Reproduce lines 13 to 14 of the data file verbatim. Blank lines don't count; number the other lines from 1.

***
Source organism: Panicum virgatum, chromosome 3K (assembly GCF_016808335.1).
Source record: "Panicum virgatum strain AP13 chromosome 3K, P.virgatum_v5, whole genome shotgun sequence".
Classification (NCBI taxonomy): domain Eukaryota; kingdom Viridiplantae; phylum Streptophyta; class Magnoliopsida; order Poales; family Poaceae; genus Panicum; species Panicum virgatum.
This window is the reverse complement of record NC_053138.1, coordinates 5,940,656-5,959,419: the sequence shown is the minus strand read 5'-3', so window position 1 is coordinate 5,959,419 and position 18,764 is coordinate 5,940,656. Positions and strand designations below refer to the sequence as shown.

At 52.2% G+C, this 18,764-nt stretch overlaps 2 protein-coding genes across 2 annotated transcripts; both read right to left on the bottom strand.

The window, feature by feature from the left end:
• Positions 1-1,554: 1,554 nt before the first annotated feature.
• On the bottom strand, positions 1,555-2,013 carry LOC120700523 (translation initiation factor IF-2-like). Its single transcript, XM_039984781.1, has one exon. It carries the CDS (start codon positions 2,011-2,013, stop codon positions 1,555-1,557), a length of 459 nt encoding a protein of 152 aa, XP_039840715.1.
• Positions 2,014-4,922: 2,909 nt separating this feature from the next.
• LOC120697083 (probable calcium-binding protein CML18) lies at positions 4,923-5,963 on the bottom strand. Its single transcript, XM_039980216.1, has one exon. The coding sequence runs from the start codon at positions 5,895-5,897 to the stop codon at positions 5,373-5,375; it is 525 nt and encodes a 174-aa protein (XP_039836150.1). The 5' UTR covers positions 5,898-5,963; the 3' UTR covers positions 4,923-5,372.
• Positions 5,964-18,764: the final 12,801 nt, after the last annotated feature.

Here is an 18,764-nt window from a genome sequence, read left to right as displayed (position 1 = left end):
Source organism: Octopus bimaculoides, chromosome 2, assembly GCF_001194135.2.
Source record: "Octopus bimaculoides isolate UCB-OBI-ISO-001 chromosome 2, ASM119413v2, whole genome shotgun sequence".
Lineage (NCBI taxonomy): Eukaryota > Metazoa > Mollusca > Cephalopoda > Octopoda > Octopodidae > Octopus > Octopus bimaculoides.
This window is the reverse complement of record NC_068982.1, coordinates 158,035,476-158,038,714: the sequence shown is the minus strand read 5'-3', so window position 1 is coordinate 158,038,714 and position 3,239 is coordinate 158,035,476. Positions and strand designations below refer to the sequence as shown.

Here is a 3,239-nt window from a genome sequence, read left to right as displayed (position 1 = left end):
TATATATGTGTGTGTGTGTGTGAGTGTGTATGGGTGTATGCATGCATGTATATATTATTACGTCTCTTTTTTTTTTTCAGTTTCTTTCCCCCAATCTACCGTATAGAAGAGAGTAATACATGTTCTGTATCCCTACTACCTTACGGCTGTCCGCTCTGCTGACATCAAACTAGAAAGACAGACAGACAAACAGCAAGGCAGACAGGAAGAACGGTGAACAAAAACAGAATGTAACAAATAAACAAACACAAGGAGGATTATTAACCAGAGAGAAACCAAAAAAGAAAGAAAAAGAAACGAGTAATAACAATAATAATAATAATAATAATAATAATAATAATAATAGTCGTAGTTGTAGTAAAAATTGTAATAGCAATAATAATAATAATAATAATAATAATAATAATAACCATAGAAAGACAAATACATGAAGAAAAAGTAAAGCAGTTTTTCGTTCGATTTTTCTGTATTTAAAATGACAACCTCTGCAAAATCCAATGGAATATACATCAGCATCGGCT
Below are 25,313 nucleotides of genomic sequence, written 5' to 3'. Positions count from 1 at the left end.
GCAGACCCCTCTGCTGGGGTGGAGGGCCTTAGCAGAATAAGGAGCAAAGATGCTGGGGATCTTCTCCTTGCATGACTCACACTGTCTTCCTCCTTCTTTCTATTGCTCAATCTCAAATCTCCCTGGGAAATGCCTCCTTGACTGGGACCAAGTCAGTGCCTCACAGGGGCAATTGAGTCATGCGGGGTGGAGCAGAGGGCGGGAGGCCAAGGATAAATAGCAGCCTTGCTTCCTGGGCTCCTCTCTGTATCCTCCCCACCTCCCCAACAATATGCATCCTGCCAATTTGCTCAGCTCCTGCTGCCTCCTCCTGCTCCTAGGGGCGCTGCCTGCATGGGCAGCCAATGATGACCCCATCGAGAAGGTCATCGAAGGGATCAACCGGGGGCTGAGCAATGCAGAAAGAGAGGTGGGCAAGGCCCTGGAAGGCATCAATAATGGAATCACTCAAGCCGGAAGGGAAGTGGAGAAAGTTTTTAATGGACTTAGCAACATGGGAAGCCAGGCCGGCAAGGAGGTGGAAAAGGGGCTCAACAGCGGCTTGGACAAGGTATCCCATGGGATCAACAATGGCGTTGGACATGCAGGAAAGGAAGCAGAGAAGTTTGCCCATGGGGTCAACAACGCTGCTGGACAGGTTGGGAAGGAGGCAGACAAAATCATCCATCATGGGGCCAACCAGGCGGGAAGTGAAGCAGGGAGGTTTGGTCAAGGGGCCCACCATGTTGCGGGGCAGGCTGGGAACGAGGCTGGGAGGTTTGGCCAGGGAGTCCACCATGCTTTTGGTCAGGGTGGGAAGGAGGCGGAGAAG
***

Source organism: Octopus bimaculoides, chromosome 2, assembly GCF_001194135.2.
Source record: "Octopus bimaculoides isolate UCB-OBI-ISO-001 chromosome 2, ASM119413v2, whole genome shotgun sequence".